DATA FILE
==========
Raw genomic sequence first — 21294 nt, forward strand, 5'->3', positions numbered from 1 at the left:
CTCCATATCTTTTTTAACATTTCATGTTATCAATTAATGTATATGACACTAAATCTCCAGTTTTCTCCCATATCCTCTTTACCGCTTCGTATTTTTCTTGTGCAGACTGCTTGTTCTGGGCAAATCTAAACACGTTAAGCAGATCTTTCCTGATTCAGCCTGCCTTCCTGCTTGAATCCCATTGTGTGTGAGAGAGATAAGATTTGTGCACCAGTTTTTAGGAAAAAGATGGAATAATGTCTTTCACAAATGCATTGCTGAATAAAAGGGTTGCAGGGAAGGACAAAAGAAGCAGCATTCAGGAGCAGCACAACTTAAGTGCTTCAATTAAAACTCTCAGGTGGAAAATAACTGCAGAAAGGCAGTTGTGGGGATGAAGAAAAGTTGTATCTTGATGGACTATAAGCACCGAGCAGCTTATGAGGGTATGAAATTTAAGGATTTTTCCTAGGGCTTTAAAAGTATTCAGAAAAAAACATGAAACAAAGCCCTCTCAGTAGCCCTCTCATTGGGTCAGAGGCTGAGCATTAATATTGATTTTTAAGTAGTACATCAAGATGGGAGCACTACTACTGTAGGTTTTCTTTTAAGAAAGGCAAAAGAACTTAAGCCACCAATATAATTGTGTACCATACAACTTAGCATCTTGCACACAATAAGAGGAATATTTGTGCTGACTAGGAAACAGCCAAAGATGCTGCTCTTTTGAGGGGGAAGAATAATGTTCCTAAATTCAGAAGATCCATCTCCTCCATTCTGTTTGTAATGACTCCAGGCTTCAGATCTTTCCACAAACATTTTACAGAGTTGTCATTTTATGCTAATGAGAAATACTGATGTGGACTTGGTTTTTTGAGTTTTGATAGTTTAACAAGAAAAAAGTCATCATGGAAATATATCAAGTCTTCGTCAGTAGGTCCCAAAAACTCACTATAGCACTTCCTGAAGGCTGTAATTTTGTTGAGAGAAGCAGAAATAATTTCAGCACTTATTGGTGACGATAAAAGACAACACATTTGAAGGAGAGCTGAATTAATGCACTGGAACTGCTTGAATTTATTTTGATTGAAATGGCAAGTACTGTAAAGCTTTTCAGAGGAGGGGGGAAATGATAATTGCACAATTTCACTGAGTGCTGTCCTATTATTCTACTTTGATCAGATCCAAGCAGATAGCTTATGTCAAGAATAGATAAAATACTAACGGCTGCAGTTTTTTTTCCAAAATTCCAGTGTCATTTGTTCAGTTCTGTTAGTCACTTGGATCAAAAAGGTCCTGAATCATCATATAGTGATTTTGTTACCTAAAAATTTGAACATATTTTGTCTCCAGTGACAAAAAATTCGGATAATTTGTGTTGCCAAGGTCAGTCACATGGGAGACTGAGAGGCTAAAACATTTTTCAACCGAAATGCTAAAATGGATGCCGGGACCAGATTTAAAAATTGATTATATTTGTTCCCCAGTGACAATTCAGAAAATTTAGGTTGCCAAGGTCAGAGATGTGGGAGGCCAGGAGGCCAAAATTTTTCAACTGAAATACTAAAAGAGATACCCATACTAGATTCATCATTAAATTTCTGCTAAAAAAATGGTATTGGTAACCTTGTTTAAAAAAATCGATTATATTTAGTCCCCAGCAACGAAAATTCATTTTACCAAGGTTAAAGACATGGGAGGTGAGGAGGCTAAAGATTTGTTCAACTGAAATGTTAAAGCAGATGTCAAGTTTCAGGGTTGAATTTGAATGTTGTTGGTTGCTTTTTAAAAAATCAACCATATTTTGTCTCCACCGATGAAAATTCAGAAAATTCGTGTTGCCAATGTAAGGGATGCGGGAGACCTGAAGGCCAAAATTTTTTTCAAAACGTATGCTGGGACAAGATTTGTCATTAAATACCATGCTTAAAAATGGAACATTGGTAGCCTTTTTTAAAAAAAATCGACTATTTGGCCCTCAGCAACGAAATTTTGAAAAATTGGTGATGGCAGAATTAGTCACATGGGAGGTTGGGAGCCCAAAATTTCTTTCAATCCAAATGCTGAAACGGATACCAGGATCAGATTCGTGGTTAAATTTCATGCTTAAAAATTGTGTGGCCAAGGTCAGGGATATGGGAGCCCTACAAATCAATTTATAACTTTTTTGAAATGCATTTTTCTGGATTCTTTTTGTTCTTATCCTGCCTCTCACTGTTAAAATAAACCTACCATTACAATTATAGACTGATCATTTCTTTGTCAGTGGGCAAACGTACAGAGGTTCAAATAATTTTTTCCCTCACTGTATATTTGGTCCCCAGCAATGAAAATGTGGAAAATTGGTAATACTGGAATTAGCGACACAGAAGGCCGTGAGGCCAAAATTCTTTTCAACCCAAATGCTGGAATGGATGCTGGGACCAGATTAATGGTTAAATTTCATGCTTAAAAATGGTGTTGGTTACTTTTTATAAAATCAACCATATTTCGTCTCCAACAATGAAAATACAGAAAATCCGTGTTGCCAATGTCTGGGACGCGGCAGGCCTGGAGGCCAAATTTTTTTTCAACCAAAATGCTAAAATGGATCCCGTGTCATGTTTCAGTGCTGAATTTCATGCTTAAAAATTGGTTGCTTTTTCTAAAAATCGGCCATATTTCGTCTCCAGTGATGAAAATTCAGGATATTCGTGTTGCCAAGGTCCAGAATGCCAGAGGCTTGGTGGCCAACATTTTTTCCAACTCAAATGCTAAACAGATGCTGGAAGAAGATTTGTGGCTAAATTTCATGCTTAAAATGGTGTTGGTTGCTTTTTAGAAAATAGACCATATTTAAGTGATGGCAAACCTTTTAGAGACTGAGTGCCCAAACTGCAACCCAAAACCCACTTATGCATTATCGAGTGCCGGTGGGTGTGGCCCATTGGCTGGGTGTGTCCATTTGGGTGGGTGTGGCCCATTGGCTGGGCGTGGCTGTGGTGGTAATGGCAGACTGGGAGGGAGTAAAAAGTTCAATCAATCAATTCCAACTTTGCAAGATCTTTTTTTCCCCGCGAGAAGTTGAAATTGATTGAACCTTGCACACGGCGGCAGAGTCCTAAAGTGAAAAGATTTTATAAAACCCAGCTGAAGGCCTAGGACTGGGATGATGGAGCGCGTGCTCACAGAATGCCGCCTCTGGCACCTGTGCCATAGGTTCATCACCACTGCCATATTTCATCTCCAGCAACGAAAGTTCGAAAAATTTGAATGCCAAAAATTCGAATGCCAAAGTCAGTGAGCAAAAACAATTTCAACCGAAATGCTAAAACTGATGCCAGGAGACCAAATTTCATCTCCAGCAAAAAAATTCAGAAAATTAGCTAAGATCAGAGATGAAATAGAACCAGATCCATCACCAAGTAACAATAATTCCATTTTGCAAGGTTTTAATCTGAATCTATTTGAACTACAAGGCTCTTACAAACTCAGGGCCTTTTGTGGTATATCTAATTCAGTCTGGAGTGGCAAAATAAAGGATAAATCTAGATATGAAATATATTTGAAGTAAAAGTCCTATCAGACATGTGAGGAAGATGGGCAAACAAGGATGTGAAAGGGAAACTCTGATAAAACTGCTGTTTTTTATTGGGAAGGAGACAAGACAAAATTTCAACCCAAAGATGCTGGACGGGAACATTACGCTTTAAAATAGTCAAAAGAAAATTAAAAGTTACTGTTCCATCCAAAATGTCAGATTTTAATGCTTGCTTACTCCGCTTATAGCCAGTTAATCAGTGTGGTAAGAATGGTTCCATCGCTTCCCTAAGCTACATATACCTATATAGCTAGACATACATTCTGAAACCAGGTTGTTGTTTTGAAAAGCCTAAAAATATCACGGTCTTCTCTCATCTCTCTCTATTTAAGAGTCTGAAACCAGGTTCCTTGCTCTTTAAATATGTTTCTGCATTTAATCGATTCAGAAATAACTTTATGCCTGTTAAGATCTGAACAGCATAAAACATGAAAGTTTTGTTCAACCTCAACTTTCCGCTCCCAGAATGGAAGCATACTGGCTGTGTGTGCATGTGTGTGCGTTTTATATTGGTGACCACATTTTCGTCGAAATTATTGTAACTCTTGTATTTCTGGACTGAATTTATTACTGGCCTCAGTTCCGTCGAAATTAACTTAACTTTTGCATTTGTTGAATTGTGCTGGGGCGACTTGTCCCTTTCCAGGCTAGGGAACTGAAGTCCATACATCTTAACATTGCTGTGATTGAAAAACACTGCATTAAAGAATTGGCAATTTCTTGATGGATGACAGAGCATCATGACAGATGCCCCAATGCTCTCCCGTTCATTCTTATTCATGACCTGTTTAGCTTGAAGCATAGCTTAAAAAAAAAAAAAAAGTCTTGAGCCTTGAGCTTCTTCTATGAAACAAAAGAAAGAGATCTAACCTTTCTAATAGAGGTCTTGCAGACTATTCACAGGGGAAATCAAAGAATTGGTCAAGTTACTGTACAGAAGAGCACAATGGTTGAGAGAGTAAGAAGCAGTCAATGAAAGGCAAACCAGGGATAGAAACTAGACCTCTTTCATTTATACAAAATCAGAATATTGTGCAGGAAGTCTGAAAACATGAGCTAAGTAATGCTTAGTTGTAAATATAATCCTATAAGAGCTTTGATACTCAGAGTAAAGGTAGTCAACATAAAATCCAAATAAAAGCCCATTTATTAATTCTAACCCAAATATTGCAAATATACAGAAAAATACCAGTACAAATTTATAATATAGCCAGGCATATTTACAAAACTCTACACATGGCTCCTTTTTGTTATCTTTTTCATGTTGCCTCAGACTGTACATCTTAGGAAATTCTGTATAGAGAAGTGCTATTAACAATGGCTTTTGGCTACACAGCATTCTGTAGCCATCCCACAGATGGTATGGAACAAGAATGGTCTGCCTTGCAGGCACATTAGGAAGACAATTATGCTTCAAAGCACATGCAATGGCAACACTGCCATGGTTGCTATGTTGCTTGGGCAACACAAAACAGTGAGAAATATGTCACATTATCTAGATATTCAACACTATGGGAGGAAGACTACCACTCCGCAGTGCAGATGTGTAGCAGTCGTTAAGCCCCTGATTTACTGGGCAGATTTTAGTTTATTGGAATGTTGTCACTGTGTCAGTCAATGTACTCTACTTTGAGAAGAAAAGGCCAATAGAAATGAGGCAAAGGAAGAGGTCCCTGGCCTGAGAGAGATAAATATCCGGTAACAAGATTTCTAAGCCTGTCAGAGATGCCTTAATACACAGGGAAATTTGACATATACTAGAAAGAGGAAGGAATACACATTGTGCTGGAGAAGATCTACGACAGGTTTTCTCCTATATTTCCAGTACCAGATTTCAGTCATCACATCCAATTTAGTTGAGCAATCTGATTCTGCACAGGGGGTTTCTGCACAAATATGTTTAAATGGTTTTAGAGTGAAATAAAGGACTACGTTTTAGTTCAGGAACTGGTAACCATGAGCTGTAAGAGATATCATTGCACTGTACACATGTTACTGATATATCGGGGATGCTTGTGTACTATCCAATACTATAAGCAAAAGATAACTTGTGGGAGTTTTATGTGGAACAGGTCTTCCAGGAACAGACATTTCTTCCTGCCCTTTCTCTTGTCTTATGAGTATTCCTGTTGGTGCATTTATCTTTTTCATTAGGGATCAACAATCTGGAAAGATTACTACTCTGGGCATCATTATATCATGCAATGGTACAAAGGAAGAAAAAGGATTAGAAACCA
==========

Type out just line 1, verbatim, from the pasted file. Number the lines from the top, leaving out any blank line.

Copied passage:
Raw genomic sequence first — 21294 nt, forward strand, 5'->3', positions numbered from 1 at the left: